Hackers hit ThyssenKrupp stealing trade secrets in 'massive' cyber attack
The identity of the attackers and how the attacks were conducted still remain uncleariStock

ThyssenKrupp, one of the largest global steel manufacturers, has confirmed that it was hit by hackers and that sensitive trade secrets have been stolen as part of a "massive" cyberattack. The data breach, which was uncovered by the firm's internal security department in April, involved hackers making away with project data from ThyssenKrupp's plant engineering division and possibly other areas, according to reports.

"ThyssenKrupp has become the target of a massive cyber attack," the industrial conglomerate said in a statement, Reuters reported. The firm is yet to divulge information on how many of its departments were compromised, adding that it currently cannot estimate the scope of intellectual property losses.

The identity of the attackers and how the attack was conducted remain unclear.

Jonathan Sander, VP of Lieberman Software, told IBTimes UK: "In the movies, spies use little cameras, steal folders stuffed with paper, or sneak into someone's office to copy files from their laptop. Real espionage, even corporate espionage, starts with spam and malware and ends up with a data breach. The real question will be if these bad guys knew what they wanted or got lucky."

Andrea Carcano, Founder and Chief Product Officer of Nozomi Networks, told IBTimes UK: "This is not the first time a German steel mill has been targeted. A successful breach of a German steel mill's control systems in December of 2011 manipulated and disrupted the control systems of the steel mill's blast furnace, resulting in a massive fire and shutdown.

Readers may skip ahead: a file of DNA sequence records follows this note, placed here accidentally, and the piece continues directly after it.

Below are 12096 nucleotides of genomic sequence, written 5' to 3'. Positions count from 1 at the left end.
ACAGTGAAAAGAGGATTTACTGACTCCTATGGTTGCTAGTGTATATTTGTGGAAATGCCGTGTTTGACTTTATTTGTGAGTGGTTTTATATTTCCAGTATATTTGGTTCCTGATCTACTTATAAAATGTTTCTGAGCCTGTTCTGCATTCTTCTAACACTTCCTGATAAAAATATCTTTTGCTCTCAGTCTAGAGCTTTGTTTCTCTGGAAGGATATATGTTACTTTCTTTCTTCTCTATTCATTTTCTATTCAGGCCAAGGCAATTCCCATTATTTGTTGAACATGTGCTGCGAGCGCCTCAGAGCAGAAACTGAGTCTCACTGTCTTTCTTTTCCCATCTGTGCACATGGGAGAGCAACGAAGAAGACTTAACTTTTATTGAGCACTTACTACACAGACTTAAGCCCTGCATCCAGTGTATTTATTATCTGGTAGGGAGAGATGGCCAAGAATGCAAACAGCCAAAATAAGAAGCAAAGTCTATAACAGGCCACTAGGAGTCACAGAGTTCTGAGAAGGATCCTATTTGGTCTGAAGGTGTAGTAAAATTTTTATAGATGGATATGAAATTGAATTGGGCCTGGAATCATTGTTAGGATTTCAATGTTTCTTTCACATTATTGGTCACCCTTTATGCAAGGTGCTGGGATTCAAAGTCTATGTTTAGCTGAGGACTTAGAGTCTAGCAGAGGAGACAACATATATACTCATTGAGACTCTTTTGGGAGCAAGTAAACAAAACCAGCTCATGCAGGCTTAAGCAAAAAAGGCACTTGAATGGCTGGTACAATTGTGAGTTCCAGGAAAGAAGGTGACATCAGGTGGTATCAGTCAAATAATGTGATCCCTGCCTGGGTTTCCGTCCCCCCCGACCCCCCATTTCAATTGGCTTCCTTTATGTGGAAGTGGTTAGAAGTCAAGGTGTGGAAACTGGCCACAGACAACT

"The ThyssenKrupp attack appears to have only extracted intellectual property (IP) and hasn't caused property damage or compromised personnel safety. However, given the reported depth and sophistication of this intrusion, it may be that this was to be a multi-step attack and that the adversaries were planning a long-game in which IP, such as design and production information, is collected in order to perpetrate a future attack with severe consequences."

ThyssenKrupp claims that it waited to disclose the attack while it identified infected systems and removed the infections as part of a global countermeasure, before it implemented new and advanced security measures. "It is important not to let the intruder know that he has been discovered," a spokesman said.

The firm said law enforcement authorities have launched an investigation into the attack, which is currently ongoing.

Carcano cautioned: "Steel mills and other critical infrastructure components are now in the cross-hairs of sophisticated and well organised hackers whose goals of malicious disruption are broad and varied. Stepping up the detection of cyberattacks of IP theft and, more importantly, the industrial control systems that operate critical infrastructure facilities from manufacturing to energy production will lead cybersecurity priorities in 2017."